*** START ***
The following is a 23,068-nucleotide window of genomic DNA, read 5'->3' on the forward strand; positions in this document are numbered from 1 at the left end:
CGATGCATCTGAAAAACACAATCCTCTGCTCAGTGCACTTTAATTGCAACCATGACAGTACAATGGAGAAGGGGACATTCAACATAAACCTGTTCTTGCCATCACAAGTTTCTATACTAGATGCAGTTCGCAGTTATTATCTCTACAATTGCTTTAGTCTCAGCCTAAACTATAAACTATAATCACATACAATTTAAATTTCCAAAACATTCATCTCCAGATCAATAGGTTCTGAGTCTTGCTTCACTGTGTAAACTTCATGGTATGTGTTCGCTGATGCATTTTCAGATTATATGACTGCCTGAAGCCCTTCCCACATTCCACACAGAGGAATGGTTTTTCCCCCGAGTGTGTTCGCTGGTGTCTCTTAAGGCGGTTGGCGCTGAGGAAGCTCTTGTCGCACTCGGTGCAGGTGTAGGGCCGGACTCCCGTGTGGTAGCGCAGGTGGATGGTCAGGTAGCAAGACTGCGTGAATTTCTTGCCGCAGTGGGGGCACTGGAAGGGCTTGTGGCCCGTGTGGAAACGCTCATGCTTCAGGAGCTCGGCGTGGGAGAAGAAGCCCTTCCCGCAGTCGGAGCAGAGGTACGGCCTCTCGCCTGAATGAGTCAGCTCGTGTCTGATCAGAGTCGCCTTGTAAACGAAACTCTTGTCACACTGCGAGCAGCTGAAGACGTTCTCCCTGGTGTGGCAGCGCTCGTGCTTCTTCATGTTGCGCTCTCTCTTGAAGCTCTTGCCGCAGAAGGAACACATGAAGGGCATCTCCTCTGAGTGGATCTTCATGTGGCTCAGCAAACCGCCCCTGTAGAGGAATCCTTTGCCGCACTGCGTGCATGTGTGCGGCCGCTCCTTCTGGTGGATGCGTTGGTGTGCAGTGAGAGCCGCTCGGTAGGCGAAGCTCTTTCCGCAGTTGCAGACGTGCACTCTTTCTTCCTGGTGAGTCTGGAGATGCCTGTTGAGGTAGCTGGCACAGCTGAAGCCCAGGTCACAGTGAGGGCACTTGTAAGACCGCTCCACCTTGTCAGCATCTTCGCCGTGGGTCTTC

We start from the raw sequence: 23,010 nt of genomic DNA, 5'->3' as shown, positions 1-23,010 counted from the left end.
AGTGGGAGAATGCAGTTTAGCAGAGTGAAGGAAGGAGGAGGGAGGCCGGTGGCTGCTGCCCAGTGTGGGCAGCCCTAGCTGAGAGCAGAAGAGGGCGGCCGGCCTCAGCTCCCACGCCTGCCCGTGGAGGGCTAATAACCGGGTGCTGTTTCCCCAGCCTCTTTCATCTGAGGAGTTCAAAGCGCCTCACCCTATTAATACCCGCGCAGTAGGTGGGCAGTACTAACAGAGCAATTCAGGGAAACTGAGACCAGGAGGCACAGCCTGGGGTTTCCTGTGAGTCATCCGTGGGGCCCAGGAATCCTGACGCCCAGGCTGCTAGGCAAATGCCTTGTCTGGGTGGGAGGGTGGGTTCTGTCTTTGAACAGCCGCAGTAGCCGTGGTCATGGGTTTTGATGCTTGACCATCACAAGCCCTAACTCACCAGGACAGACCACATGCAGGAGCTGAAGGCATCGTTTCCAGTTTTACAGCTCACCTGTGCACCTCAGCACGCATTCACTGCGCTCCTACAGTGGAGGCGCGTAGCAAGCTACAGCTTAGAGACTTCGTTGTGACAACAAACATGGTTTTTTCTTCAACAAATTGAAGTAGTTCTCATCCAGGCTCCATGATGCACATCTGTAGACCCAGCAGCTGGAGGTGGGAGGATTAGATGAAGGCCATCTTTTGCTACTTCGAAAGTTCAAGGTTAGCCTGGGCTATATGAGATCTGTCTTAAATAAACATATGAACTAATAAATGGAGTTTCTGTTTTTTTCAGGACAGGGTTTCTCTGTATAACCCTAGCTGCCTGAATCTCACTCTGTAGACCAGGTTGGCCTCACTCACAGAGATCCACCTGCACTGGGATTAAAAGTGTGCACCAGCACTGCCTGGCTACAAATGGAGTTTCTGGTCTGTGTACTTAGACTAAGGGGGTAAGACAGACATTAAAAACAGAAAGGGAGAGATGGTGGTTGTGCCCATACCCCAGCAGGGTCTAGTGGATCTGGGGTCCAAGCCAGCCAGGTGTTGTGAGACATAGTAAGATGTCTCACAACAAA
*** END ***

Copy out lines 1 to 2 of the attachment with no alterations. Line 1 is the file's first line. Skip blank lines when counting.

The following is a 23,068-nucleotide window of genomic DNA, read 5'->3' on the forward strand; positions in this document are numbered from 1 at the left end:
CGATGCATCTGAAAAACACAATCCTCTGCTCAGTGCACTTTAATTGCAACCATGACAGTACAATGGAGAAGGGGACATTCAACATAAACCTGTTCTTGCCATCACAAGTTTCTATACTAGATGCAGTTCGCAGTTATTATCTCTACAATTGCTTTAGTCTCAGCCTAAACTATAAACTATAATCACATACAATTTAAATTTCCAAAACATTCATCTCCAGATCAATAGGTTCTGAGTCTTGCTTCACTGTGTAAACTTCATGGTATGTGTTCGCTGATGCATTTTCAGATTATATGACTGCCTGAAGCCCTTCCCACATTCCACACAGAGGAATGGTTTTTCCCCCGAGTGTGTTCGCTGGTGTCTCTTAAGGCGGTTGGCGCTGAGGAAGCTCTTGTCGCACTCGGTGCAGGTGTAGGGCCGGACTCCCGTGTGGTAGCGCAGGTGGATGGTCAGGTAGCAAGACTGCGTGAATTTCTTGCCGCAGTGGGGGCACTGGAAGGGCTTGTGGCCCGTGTGGAAACGCTCATGCTTCAGGAGCTCGGCGTGGGAGAAGAAGCCCTTCCCGCAGTCGGAGCAGAGGTACGGCCTCTCGCCTGAATGAGTCAGCTCGTGTCTGATCAGAGTCGCCTTGTAAACGAAACTCTTGTCACACTGCGAGCAGCTGAAGACGTTCTCCCTGGTGTGGCAGCGCTCGTGCTTCTTCATGTTGCGCTCTCTCTTGAAGCTCTTGCCGCAGAAGGAACACATGAAGGGCATCTCCTCTGAGTGGATCTTCATGTGGCTCAGCAAACCGCCCCTGTAGAGGAATCCTTTGCCGCACTGCGTGCATGTGTGCGGCCGCTCCTTCTGGTGGATGCGTTGGTGTGCAGTGAGAGCCGCTCGGTAGGCGAAGCTCTTTCCGCAGTTGCAGACGTGCACTCTTTCTTCCTGGTGAGTCTGGAGATGCCTGTTGAGGTAGCTGGCACAGCTGAAGCCCAGGTCACAGTGAGGGCACTTGTAAGACCGCTCCACCTTGTCAGCATCTTCGCCGTGGGTCTTC